What is a blessing of the season you are in and how can you share the benefit of that to bring life to others?
Study: Spend time doing a topical study of Scripture on the season or purpose you have identified in your life. Read Ecclesiastes 3 and spend time journaling or drawing as you spend time in prayer looking to God for growth, thanking Him for His plan, and glorifying Him for all He has brought you through.
Act: Share with someone in your life what you’ve learned from your study of your season or purpose and how that is a blessing & encouragement before your next meeting. Share the good news of what God is doing in your life!
Do you have something to share about the season you’re in or one you’ve been in? We would love to hear it- please share in the comments below!
Today is finally Election Day here in the United States. We’ve all been waiting for it since campaigning heavily started a year and a half ago. We’ve all read about it. We’ve all talked about it. We’re at a fever pitch, and today the decision gets made.
This election has stood out because it has been heavily filled with negativity on all sides in a way that has truly been incomparable with past elections. I knew today was my day to write, and how could I avoid this topic? We try to keep things fairly non-political here at Canvas & Table, but to write about something else today seemed to simply be avoiding the topic. A good portion of our readership isn’t even in the U.S., so how could I share something that would be valid for all?
I thought about it. You see, I’ve lived outside of the U.S., in a very different culture in which a coup d’état is a real concern, and witnessed what it is like to live under leadership very different than that of the USA. My husband is from the other side of the world and grew up with some very large differences from the way things operate here in the U.S. I have family around the world, and I’ve been in the United Kingdom on their election day before & witnessed some of the differences even between us and other first-world countries. So, today, I’m going to remind us all of the things we have to celebrate today, no matter where we stand. As Americans- or as people supporting America from afar- we have a lot to be thankful for and to celebrate on a day like today, no matter who wins.
We have the right to vote- and the right to choose not to vote. Unlike countries in which there is no democratic process, we choose our leaders. We take part in the primaries and caucuses and have the honor of choosing our candidates. Regardless of ethnicity, gender, religion, and opinions, we have the right to cast our vote and let our voice be heard- or choose not to.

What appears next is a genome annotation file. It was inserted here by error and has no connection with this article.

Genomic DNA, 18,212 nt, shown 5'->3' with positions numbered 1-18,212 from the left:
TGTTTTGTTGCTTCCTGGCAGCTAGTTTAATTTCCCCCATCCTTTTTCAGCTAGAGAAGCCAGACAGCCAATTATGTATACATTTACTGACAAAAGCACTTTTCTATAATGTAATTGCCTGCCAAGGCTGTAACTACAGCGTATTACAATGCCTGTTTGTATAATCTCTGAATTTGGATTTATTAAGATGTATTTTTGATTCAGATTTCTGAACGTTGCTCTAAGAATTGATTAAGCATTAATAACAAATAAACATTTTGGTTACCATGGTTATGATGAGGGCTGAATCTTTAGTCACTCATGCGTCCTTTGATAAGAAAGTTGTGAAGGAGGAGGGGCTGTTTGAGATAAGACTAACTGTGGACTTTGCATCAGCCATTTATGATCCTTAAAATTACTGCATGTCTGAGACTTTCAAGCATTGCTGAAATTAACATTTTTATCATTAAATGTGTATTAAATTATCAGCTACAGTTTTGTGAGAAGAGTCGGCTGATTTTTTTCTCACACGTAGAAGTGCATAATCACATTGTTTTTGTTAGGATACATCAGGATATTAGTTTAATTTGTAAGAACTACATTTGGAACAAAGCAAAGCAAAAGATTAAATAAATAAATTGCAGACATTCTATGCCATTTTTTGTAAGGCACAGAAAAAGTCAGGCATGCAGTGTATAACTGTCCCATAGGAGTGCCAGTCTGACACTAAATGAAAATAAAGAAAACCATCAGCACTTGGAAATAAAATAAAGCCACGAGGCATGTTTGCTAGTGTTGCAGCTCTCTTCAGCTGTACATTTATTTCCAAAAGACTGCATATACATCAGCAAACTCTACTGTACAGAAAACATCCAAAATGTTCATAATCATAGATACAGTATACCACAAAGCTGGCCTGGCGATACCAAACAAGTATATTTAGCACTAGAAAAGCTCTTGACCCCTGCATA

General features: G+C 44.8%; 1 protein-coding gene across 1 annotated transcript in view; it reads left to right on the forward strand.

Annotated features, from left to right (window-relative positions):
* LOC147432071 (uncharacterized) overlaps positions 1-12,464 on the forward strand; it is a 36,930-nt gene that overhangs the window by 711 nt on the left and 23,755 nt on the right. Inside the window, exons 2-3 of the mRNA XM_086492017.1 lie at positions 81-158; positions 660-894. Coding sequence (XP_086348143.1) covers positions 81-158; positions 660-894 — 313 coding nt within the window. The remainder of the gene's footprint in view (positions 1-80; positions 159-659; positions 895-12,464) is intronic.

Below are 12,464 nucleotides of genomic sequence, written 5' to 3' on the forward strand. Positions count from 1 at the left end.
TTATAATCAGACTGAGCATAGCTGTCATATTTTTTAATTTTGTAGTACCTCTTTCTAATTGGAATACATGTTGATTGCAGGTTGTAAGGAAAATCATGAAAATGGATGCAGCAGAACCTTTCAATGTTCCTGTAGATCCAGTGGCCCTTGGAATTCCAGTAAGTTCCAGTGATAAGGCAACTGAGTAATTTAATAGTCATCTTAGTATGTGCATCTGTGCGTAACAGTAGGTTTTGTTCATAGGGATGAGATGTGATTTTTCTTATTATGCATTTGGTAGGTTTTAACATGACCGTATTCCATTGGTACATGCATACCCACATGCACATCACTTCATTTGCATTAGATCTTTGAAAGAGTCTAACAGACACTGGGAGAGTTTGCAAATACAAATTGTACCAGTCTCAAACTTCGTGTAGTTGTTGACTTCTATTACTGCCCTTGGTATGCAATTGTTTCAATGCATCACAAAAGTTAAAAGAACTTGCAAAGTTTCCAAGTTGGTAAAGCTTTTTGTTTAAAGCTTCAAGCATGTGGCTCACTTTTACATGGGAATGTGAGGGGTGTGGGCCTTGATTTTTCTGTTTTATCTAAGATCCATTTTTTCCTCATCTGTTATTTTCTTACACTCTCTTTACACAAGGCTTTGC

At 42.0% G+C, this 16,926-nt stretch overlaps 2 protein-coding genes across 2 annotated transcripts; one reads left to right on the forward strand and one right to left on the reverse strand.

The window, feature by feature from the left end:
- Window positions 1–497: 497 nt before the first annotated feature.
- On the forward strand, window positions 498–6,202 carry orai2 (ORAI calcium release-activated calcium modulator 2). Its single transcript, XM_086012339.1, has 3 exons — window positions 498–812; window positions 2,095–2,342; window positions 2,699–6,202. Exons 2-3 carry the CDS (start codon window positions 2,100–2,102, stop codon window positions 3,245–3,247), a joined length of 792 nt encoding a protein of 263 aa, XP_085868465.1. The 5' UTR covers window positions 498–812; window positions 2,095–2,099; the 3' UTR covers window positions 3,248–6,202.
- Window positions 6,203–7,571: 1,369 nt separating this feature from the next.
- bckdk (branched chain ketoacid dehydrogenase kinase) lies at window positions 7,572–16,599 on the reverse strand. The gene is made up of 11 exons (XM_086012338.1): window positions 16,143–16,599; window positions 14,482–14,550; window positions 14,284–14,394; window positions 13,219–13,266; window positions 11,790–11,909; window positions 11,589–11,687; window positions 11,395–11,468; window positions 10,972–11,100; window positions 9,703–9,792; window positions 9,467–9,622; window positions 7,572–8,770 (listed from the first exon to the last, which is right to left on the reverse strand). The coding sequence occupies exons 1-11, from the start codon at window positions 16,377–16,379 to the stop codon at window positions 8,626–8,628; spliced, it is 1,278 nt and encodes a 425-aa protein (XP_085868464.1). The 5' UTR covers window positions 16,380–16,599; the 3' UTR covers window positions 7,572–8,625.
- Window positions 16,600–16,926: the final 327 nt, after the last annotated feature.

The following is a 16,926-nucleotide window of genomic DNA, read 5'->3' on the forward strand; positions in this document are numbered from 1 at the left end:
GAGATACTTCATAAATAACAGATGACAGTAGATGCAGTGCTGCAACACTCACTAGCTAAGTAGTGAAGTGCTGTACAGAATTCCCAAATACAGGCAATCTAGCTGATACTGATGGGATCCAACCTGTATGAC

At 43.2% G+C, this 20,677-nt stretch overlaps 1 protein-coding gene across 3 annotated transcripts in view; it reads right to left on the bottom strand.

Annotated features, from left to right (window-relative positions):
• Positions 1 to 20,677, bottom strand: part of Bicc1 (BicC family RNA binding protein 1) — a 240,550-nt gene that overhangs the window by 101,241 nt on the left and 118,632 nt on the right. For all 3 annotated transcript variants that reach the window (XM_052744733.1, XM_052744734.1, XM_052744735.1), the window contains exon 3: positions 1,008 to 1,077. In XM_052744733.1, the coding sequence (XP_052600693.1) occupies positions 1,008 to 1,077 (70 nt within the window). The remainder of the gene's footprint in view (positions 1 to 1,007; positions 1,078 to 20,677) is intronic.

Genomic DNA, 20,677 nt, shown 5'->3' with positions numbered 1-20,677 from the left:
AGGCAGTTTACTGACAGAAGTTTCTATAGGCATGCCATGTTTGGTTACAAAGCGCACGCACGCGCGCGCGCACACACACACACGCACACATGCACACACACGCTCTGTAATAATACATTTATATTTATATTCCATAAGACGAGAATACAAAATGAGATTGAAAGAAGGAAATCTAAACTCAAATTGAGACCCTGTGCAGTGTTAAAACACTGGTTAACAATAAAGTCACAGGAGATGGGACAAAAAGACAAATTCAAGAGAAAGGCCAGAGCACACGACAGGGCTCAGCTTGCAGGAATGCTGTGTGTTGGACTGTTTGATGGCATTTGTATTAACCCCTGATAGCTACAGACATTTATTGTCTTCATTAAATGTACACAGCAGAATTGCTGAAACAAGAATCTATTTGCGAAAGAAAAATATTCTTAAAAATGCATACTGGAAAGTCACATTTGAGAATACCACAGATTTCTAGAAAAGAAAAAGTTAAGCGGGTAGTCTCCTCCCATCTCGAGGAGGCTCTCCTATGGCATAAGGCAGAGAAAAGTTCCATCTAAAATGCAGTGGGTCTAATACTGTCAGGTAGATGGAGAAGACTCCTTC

We have the freedom to (loudly) protest. Recently I witnessed someone a family member cares about stand up for change in his country, only to be accused of treason. We can use our words across social media without fear of being jailed or executed.
We enjoy term limits and a change of guard throughout our lifetimes. As someone in her mid-twenties, I will be able to say that I have sat under five different presidents come this January. I have witnessed the rise and fall of politicians and seen people fade from the political scene (Bob Dole and Al Gore, anyone?), unlike people who live their entires lives under the regime of one man.
We have the right to run for office ourselves. If we deeply desire change, we can take action and run for government offices ourselves. While some limits do apply to the presidency (age and citizenship), this freedom to run extends to all, unlike countries which feign democracy and have just one name of the ballot.
We can vote as we choose without fear. Unlike days past when some groups of people had need to fear for their lives in some areas, should they choose to try to vote, we enjoy a country in which every man and woman eligible to vote can freely walk into a polling place, or even vote by absentee, without fear of someone oppressing their right to choose.
We have the honor of shaping the future of our nation. Many citizens in countries all over the world have no say in what goes on in their country. Yet we get to not only choose our presidents, senators, and representatives, we also have the right to lobby and campaign for legislature inside and outside of elections.
We are a diverse community. Just listening to some of the issues that have been raised this election season serves to remind us that we have achieved one of the basic desires the founding fathers had for this country- freedom of religion, freedom of speech, and the ability to hold beliefs different than those of the government without fear of death. As a country of immigrants with beliefs and views as diverse as the people inhabiting it, we are blessed to not all be the same.